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Cosmological Problems



 
 
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  #11  
Old December 17th 18, 09:25 PM posted to sci.astro.research
Phillip Helbig
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Posts: 33
Default Cosmological Problems

In article , (Steve
Willner) writes:

[Moderator's note: The James Webb Space Telescope is more like a
traditional telescope in space, the successor to HST in some sense, but
with more emphasis on the infrared.


JWST wavelength range is roughly 0.6 to 27 microns


Visible light is about 0.4 to 0.7 microns (400 to 700 nm (nanometers),
4000 to 7000 Å (Ångström)), so there is a bit of overlap between HST and
JWST. JWST is more or less a normal reflecting telescope, with a CCD as
detector.

The CMB is observed at lower frequencies


much longer wavelengths than JWST.


You can easily search for "Planck focal plane" on the web and find an
image showing lots of horns and other radio-astronomy stuff. Planck has
a wide frequency range, with frequencies from 30 GHz to 857 GHz,
corresponding to wavelengths between a centimetre and about a third of a
millimetre, the latter being about 300 microns. Typical traditional
ground-based radio astronomy is in the GHz range and below, so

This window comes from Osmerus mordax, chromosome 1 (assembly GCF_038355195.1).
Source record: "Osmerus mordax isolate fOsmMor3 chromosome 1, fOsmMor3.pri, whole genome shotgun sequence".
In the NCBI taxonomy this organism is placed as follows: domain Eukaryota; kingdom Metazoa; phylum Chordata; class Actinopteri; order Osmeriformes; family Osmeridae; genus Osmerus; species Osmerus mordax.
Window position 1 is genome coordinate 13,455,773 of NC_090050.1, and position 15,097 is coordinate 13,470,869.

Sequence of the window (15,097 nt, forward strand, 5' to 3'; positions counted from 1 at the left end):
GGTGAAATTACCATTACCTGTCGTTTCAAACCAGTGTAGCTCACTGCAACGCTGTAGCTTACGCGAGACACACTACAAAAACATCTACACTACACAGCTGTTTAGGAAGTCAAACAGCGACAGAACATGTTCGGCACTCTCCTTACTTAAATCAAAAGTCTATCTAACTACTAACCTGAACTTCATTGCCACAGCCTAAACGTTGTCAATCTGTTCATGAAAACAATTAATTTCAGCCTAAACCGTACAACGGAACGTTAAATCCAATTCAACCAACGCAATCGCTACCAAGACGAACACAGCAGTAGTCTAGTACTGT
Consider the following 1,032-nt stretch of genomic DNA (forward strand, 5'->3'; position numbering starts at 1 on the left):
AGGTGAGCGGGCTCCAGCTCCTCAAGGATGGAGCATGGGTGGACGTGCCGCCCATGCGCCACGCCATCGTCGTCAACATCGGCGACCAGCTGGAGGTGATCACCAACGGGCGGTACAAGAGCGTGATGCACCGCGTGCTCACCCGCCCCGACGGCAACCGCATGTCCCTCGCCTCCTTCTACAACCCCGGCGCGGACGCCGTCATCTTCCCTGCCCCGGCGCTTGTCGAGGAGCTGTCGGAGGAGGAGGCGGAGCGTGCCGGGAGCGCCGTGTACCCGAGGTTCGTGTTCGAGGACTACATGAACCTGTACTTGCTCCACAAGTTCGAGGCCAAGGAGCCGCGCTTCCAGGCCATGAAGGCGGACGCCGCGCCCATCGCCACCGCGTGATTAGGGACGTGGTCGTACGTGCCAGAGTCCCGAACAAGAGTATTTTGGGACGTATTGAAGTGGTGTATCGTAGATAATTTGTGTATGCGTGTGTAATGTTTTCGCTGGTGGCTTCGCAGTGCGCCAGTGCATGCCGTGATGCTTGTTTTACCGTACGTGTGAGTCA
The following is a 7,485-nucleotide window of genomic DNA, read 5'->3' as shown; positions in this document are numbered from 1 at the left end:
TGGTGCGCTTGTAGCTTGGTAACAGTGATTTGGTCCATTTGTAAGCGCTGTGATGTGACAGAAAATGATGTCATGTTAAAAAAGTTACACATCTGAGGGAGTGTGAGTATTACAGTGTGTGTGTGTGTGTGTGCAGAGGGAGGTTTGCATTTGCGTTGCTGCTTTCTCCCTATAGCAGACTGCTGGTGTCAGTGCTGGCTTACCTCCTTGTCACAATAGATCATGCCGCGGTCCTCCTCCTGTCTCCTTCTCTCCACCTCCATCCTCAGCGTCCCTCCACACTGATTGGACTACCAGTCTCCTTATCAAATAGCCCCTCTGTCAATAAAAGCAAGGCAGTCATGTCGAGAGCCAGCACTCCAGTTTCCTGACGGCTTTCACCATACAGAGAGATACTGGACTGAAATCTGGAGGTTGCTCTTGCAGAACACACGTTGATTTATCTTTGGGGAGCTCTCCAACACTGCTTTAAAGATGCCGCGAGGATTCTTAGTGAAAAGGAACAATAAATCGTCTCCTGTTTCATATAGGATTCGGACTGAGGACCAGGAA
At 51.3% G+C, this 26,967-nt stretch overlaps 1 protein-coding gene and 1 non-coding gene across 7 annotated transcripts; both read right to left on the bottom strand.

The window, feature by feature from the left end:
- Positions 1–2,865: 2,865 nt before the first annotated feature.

wavelengths from centimetres to metres.

All ground-based and balloon telescopes study relatively high
multipoles, i.e., relatively small angular scales.


To do the large angular scales, one has to observe a large part of the
sky.

I think it's only
the lower multipoles that carry information on H, but I may be wrong.


Here are some movies where one can get a feel for how changing a
parameter changes the CMB power spectrum:

https://space.mit.edu/home/tegmark/movies.html

In the plots, as usual, larger angular scales are on the left, smaller
ones on the right.

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  #12  
Old January 2nd 19, 07:09 AM posted to sci.astro.research
Steve Willner
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Posts: 1,161
Default Cosmological Problems

In article ,
(Phillip Helbig (undress to reply)) writes:
Visible light is about 0.4 to 0.7 microns (400 to 700 nm (nanometers),


That range is what the human eye can see. In practice, the term
"visible" often refers to light detectable by instrumentation
suitable for visible light, say from 300 nm (the atmospheric cutoff)
to 1000 nm (the intrinsic silicon limit).

there is a bit of overlap between HST and JWST.


JWST's short-wavelength limit is 600 nm. Its prime range is roughly
1000 to 3000 nm, and the long limit is 28000 nm (=28 microns).

JWST is more or less a normal reflecting telescope, with a CCD as
detector.


Detectors are actually infrared hybrid arrays, not CCDs. They are
based on the "HAWAII-2RG" technology:
http://www.teledyne-si.com/products-...d-fpa-products

You can easily search for "Planck focal plane" on the web and find an
image showing lots of horns and other radio-astronomy stuff. Planck has


I think "had" for that last word above.

a wide frequency range, with frequencies from 30 GHz to 857 GHz,
corresponding to wavelengths between a centimetre and about a third of a
millimetre, the latter being about 300 microns. Typical traditional
ground-based radio astronomy is in the GHz range and below, so
wavelengths from centimetres to metres.